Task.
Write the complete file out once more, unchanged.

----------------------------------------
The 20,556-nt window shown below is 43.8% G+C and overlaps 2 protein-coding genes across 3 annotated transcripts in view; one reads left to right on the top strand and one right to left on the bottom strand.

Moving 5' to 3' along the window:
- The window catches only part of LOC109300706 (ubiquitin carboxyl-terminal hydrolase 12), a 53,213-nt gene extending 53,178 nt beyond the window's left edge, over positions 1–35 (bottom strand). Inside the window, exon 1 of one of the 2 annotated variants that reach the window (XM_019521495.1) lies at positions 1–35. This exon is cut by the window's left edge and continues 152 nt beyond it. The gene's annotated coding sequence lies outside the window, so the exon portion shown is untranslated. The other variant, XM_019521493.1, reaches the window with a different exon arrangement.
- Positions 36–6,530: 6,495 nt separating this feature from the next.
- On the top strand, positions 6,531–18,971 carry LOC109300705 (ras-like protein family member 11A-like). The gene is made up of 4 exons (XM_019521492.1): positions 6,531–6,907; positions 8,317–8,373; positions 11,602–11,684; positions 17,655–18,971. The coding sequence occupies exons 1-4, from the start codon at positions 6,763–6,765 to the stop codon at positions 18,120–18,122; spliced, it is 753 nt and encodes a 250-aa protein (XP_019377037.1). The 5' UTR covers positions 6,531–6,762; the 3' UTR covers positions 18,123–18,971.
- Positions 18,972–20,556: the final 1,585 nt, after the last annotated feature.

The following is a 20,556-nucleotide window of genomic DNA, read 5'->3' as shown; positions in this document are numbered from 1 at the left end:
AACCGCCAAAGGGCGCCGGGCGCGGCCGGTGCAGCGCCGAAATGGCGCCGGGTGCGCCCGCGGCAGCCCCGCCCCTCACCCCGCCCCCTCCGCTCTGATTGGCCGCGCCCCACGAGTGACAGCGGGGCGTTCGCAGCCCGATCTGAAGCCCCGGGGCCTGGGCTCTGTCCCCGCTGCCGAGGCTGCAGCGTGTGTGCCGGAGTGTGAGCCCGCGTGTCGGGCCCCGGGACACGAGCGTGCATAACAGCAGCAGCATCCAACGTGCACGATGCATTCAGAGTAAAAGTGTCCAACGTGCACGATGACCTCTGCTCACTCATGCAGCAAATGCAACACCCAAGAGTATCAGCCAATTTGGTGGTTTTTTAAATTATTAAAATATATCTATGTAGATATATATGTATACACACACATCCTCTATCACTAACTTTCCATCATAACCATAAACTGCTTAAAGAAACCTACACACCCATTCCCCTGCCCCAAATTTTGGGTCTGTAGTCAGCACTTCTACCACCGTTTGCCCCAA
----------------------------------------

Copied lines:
The 20,556-nt window shown below is 43.8% G+C and overlaps 2 protein-coding genes across 3 annotated transcripts in view; one reads left to right on the top strand and one right to left on the bottom strand.

Moving 5' to 3' along the window:
- The window catches only part of LOC109300706 (ubiquitin carboxyl-terminal hydrolase 12), a 53,213-nt gene extending 53,178 nt beyond the window's left edge, over positions 1–35 (bottom strand). Inside the window, exon 1 of one of the 2 annotated variants that reach the window (XM_019521495.1) lies at positions 1–35. This exon is cut by the window's left edge and continues 152 nt beyond it. The gene's annotated coding sequence lies outside the window, so the exon portion shown is untranslated. The other variant, XM_019521493.1, reaches the window with a different exon arrangement.
- Positions 36–6,530: 6,495 nt separating this feature from the next.
- On the top strand, positions 6,531–18,971 carry LOC109300705 (ras-like protein family member 11A-like). The gene is made up of 4 exons (XM_019521492.1): positions 6,531–6,907; positions 8,317–8,373; positions 11,602–11,684; positions 17,655–18,971. The coding sequence occupies exons 1-4, from the start codon at positions 6,763–6,765 to the stop codon at positions 18,120–18,122; spliced, it is 753 nt and encodes a 250-aa protein (XP_019377037.1). The 5' UTR covers positions 6,531–6,762; the 3' UTR covers positions 18,123–18,971.
- Positions 18,972–20,556: the final 1,585 nt, after the last annotated feature.

The following is a 20,556-nucleotide window of genomic DNA, read 5'->3' as shown; positions in this document are numbered from 1 at the left end:
AACCGCCAAAGGGCGCCGGGCGCGGCCGGTGCAGCGCCGAAATGGCGCCGGGTGCGCCCGCGGCAGCCCCGCCCCTCACCCCGCCCCCTCCGCTCTGATTGGCCGCGCCCCACGAGTGACAGCGGGGCGTTCGCAGCCCGATCTGAAGCCCCGGGGCCTGGGCTCTGTCCCCGCTGCCGAGGCTGCAGCGTGTGTGCCGGAGTGTGAGCCCGCGTGTCGGGCCCCGGGACACGAGCGTGCATAACAGCAGCAGCATCCAACGTGCACGATGCATTCAGAGTAAAAGTGTCCAACGTGCACGATGACCTCTGCTCACTCATGCAGCAAATGCAACACCCAAGAGTATCAGCCAATTTGGTGGTTTTTTAAATTATTAAAATATATCTATGTAGATATATATGTATACACACACATCCTCTATCACTAACTTTCCATCATAACCATAAACTGCTTAAAGAAACCTACACACCCATTCCCCTGCCCCAAATTTTGGGTCTGTAGTCAGCACTTCTACCACCGTTTGCCCCAA